Merrimon Book Reviews

From Merrimon Book Reviews
Here's The Church, Here's The Steeple
Here's The Church, Here's The Steeple by Tempa Pagel
by Tempa Pagel
200 year old corpse uncovered in the church steeple!

Publisher:  Five Star (March 2006)    

Tempa Pagel weaves together modern day small town life with the early 19th century American history in her debut mystery. When modern day forensics reveal too little about a possible murder victim to even establish the identity, only a careful examination of church historical documents can uncover the truth. This mystery will delight mystery and history enthusiasts alike.

Andy Gammon and her family return to her husband's hometown, the small and historic town of Newburyport, Massachusetts, hoping to avoid the big city life of Detroit. Naturally she joins the church committee in an attempt to fit into the small town social life. When she is assigned to the church's historical committee, she and the church get more unsavory complications than they ever imagined! She is assigned to research the the church's early historical records. Andy's search uncovers more than dusty records. An almost 200 year old body had been hidden in the steeple holding a missing church tankard. Determined to solve the puzzle, Andy turns to current church members but she encounters a problem. No one today will talk about the past. To make matters worse, a new body is found right in the church! Why is it so important to someone to keep such an old secret today? And who?

What a nice read! Here's the Church, Here's the Steeple is an intriguing mystery set in the days leading up to the War of 1812 which in and of itself is more of a mystery than more frequently mentioned wars to those of us no longer hunched over history textbooks. Tempa Pagel has a knack for drawing the reader into obscure historical church records and an obscure moment of history -- and wraps it in a present day mystery. The action is fast paced and humorous.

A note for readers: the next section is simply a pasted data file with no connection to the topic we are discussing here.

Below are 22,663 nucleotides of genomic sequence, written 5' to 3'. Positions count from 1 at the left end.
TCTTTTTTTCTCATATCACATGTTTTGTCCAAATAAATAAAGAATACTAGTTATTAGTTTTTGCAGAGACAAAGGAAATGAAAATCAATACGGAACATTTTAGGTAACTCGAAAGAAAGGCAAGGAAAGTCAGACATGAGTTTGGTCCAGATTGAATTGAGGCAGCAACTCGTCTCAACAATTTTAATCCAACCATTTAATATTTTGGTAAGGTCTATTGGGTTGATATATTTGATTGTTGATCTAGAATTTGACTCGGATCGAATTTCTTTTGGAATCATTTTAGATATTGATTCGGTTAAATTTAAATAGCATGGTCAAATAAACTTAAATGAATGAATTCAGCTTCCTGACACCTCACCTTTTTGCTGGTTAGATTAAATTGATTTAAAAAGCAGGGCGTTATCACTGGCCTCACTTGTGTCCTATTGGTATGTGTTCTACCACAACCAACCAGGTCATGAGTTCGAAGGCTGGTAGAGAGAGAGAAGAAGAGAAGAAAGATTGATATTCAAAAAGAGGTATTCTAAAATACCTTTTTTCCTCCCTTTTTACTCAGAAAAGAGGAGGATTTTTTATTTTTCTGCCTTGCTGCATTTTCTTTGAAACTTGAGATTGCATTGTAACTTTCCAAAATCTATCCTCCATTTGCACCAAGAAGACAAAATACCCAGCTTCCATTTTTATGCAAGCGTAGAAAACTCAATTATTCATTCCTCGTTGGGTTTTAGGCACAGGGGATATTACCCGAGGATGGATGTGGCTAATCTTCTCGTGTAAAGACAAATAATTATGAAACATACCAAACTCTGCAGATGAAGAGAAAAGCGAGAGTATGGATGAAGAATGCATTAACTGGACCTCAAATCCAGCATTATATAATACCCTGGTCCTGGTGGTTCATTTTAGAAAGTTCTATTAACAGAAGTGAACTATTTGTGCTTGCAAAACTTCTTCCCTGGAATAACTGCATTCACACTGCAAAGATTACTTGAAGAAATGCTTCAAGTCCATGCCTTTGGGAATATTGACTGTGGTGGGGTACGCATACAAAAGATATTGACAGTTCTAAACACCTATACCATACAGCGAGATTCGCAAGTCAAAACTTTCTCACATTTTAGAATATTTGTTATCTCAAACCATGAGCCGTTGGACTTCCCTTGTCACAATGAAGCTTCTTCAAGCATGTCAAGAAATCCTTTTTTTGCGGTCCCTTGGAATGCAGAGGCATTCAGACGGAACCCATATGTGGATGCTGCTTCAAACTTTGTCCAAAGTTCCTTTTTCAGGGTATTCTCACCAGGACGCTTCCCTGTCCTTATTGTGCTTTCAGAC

The sleuth writes history text books. History itself becomes a theme in this mystery. Some readers might balk at the time shifts in the narrative when the reader actually hears the story of the 200 year old past both as the sleuth uncovers the secret and as the past characters live it. Personally I loved it. For me, this is what changed Here's the Church, Here's the Steeple from a good read into a great read. In the end of this novel, as in historical studies, there are always some discrepancies between our current day understanding of history and how it was actually lived. The narrative style allows the reader to see these slight discrepancies. I love an intriguing resolution to a mystery puzzle but Pagel's technique doubled my reading pleasure.

Reviewed by Merrimon, Merrimon Book Reviews

Merrimon Book Reviews

Custom Search

Copyright Merrimon Crawford  2007-8  All Rights Reserved